Aussie Court Backs PE in Privilege Fight with Asahi
An Australian federal court has ruled that the acquirer of a company is not entitled to certain communications involving legal counsel retained by both the company and its private equity sellers.
The case stemmed from Japanese beverage giant Asahi Holdings’ 2011 acquisition of New Zealand’s Flavoured Beverages Group Holdings Ltd. from Australia’s Pacific Equity Partners and Hong Kong-based Unitas Capital Pte. Ltd. for $1.3 billion. Asahi subsequently sued PEP and Unitas, claiming the private equity firms had inflated the company’s earnings in the course of due diligence on the deal.
Asahi subpoenaed all the documents related to the deal that passed between PEP, Unitas, and Clayton Utz, which advised both the private equity firms and Flavoured Beverages. The private equity companies agreed that Asahi, as the acquirer of Flavoured Beverages, was entitled to some documents but said others were privileged, and they engaged counsel to sort the documents accordingly. Asahi countered that the sorting was tainted by hearsay and the privilege claim should be rejected.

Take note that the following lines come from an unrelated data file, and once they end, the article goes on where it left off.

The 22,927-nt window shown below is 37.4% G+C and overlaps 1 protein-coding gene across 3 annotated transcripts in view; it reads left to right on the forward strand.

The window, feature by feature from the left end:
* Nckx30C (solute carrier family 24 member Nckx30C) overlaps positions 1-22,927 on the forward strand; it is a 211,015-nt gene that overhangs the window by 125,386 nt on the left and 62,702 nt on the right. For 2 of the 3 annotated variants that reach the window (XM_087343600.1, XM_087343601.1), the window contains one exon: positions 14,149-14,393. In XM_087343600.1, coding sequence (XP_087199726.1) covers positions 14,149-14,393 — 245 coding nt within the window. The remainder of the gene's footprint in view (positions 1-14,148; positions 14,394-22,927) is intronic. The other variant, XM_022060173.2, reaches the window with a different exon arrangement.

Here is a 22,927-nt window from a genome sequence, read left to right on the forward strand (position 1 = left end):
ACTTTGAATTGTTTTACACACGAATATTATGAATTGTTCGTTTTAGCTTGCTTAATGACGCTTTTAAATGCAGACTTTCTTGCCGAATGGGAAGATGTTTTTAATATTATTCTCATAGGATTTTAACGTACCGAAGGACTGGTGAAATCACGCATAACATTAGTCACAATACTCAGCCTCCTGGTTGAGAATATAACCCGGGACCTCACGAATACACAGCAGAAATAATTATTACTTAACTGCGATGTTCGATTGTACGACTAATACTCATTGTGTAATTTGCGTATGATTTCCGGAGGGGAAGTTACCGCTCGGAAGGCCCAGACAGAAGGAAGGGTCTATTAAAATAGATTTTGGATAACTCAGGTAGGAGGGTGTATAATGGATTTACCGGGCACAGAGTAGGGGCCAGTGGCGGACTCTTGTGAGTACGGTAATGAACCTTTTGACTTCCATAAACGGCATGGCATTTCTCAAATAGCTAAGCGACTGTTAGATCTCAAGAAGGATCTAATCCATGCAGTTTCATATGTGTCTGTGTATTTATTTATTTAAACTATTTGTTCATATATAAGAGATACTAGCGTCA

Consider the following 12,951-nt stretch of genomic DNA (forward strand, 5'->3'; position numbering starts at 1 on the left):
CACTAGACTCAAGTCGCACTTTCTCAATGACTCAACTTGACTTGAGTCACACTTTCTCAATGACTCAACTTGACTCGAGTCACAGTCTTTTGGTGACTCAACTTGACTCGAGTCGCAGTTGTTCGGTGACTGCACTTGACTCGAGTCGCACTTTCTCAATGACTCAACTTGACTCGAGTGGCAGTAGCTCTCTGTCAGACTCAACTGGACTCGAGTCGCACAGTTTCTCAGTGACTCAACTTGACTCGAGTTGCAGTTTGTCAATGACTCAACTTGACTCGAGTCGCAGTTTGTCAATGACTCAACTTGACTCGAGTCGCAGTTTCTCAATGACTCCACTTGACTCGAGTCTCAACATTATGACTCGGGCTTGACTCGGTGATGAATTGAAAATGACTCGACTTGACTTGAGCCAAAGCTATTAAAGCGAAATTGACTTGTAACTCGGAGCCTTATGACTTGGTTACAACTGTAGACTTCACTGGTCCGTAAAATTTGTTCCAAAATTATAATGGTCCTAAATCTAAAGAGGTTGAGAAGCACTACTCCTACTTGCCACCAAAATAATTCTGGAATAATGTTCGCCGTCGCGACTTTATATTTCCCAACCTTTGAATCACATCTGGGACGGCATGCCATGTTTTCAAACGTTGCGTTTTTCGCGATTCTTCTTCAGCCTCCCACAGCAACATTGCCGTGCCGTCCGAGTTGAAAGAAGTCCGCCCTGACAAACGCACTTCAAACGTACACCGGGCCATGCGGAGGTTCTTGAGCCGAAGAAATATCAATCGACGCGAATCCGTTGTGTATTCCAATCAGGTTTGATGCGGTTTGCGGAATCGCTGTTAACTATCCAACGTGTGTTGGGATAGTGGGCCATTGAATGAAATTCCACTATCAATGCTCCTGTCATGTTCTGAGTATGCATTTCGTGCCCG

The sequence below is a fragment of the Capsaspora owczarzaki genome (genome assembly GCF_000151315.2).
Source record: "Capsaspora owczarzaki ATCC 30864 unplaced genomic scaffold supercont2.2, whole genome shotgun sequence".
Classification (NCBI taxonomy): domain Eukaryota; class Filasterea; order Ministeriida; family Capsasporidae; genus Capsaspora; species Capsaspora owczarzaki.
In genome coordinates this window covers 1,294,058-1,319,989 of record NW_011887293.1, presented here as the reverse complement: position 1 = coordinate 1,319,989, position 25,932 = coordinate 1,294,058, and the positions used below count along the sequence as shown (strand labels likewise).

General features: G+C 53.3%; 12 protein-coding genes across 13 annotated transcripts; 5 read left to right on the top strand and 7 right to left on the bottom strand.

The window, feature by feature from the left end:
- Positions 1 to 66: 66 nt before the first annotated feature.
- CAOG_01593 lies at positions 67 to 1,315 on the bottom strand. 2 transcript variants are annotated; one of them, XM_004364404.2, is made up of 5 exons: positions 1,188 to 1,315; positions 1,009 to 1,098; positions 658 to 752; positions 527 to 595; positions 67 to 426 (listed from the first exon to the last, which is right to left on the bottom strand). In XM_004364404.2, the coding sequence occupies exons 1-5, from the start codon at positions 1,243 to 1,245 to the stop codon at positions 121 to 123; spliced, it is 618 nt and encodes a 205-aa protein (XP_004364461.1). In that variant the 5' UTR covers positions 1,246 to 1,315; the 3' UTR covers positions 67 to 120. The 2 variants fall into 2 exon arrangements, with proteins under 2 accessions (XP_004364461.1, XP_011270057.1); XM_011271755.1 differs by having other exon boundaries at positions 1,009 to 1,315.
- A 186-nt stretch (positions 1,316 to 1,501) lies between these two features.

In his Oct. 3 decision, Justice Christopher Jessup backed the private equity firms in their claim of privilege, ruling that the fact that Clayton Utz represented both the company acquired by Asahi and its sellers did not mean the latter could not assert privilege.
“The fact that Clayton Utz considered that the Company was their client is not, in my view, inconsistent with the existence of some documents in the files of that firm over which the respondent sellers would have privilege claims which were not shared by the Company itself,” the judge wrote.
Jessup also rejected Asahi’s argument that the process by which the private equity firms sorted the documents was tainted. Asahi had pointed to the fact that the lawyer retained by the PEP and Unitas to sort the documents, Arnold Bloch Liebler Melbourne partner Caroline Goulden, had been guided in the process by Geoffrey Hutchison, who was an employee of PEP but no an officer of any of the actual funds or vehicles through which the private equity firms had held Flavoured Beverages. Hutchison was therefore not the “originator” of the documents, Asahi argued.
But the judge said the determination of privilege was by Goulden, who had overseen an extensive review even before consulting with Hutchison.
“Ultimately, the basis for the claim for privilege made by the respondent sellers was Ms Goulden’s professional judgment,” Jessup wrote. “The court should not reject that claim upon the ground that there was, or may have been, some hearsay in so much of her evidence as related to the assistance which she received from Mr. Hutchinson.”
In the arguments before Jessup, Asahi was represented by barristers Sue McNicol SC and Kane Loxley instructed by Corrs Chambers Westgarth. Barrister Catherine Button and Arnold Bloch advised PEP, while Michael O’Bryan SC and Allens acted for Unitas.